What is auditory discrimination?

Last update on Dec, 22, 2023

Auditory discrimination refers to the ability to perceive, compare, distinguish and recognise various sounds through hearing so as to assign a meaning to them.

Why is auditory discrimination important?

Auditory discrimination is characterised as the ability to distinguish the unique features of individual phonemes within a pair. A phoneme is defined as any language sound that differs from others in one or more characteristics known as "traits."

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Auditory discrimination skills

The ability to recognise sounds offers advantages in reading, understanding language, particularly during telephone conversations, and capturing nuances dictated by the tone of voice.

Phonological awareness

Phonological Awareness is one of the most important prerequisites for learning to read and write at the beginning of the literacy process. Also technically defined as a metalinguistic skill, it enables the acquisition of the correspondence between grapheme (letter) and phoneme (sound), working on the composition and decomposition of sounds associated with words.

Phonemic awareness

Phonemic awareness is a subset of phonological awareness in which listeners are able to hear, identify and manipulate phonemes, the smallest mental units of sound.

Phonemic awareness improves word reading skills as well as children's reading comprehension and spelling.

Speech-in-noise perception

Speech-in-noise percepetion is the ability to perceive a relevant voice in a noisy background.

Effective communication is crucial not only for general interactions but also from a performance perspective. Notably, musicians outperform non-musicians in tasks related to perceiving speech in noisy environments.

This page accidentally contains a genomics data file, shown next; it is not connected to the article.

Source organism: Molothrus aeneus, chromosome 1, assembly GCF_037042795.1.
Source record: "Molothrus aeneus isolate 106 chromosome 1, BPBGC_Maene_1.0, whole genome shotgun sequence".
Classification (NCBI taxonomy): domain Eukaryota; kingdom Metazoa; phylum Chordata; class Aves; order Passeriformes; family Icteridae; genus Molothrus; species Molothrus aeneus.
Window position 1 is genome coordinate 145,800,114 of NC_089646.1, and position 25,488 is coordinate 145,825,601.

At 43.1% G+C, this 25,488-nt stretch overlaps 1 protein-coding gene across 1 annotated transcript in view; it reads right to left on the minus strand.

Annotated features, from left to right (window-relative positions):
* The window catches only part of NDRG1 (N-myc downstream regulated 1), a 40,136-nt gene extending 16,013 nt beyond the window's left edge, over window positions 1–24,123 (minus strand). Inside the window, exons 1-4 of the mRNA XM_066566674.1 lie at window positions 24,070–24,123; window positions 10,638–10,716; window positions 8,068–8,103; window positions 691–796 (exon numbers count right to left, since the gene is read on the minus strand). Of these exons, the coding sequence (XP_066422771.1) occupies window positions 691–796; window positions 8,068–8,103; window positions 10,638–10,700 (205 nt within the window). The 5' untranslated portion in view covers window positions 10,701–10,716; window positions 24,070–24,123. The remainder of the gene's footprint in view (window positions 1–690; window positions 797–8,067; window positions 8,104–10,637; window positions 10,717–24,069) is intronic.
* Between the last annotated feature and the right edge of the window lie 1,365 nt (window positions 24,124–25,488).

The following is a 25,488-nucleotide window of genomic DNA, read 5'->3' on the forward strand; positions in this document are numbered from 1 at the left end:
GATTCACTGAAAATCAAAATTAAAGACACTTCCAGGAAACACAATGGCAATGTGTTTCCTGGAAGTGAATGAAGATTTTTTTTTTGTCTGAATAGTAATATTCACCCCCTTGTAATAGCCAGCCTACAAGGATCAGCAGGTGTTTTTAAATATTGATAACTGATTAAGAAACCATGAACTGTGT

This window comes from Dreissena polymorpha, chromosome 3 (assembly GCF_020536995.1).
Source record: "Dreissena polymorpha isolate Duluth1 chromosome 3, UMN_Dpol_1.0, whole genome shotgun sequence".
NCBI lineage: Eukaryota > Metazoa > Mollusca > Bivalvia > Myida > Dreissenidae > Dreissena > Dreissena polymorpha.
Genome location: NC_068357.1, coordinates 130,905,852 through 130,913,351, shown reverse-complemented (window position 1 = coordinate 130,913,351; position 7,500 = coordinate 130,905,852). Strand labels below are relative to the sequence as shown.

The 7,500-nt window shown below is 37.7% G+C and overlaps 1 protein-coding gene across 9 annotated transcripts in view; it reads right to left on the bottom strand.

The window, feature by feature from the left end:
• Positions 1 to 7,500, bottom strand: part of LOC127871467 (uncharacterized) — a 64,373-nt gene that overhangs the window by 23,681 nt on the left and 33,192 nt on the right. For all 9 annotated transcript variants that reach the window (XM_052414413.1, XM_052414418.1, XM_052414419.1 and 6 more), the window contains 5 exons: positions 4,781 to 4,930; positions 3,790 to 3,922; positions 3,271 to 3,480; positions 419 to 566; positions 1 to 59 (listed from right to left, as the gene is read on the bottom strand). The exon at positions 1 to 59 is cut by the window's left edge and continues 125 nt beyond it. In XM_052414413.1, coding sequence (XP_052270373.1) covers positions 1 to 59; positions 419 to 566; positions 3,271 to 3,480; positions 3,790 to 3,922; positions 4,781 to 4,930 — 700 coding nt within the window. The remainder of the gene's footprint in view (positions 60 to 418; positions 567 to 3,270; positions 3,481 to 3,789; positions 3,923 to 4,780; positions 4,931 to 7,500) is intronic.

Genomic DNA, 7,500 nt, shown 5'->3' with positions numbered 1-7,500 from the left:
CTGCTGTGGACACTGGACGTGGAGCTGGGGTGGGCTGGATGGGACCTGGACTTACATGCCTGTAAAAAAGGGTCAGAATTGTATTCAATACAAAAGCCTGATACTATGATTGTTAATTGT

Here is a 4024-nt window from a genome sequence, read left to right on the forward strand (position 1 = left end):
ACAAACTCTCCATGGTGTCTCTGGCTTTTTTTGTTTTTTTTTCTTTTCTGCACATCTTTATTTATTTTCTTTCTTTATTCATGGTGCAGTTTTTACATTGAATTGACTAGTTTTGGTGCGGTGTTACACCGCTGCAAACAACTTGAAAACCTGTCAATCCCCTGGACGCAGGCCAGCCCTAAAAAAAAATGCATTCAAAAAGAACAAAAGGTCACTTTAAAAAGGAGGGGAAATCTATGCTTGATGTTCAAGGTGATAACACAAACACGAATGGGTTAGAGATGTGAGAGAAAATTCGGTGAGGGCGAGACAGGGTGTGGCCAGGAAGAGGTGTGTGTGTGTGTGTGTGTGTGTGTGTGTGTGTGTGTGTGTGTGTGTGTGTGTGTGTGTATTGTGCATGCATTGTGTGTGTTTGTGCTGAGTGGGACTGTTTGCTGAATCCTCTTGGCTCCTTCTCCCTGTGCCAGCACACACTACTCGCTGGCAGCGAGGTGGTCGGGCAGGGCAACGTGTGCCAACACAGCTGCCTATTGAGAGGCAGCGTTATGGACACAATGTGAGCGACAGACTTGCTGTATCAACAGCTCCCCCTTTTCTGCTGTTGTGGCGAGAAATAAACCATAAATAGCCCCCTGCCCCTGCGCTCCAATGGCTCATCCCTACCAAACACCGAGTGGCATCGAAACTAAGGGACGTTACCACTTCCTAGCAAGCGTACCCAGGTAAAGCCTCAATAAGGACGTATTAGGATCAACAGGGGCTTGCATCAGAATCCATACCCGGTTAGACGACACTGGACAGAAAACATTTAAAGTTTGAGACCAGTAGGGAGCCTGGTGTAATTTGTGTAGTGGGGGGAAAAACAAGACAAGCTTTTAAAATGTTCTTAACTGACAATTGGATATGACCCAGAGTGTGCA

Weak auditory discrimination: the causes

When one can hear speech but not understand it, it is referred to as auditory discrimination: an established difficulty in hearing a specific, narrow band of frequencies. The cause of the disorder is frequently unknown; however, certain contributing factors may include prematurity, head trauma, chronic otitis, and lead intoxication.

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What tests can be done for auditory discrimination?

When you observe a shift in your hearing ability, it is advisable to seek professional testing. Various tests are available, and the specific type may vary based on the symptoms. For instance, the dichotic listening test is a valuable method for examining cognitive and brain function, involving the presentation of two distinct auditory stimuli through headphones simultaneously. Another beneficial test is the word discrimination test in noise, which evaluates a patient's capacity to comprehend language in noisy settings by presenting two similar words and asking which one they heard.

Strategies and treatments

To treat auditory discrimination disorders, use compensatory strategies and targeted therapies like speech therapy, auditory integration training, and listening therapies designed for hearing deficits.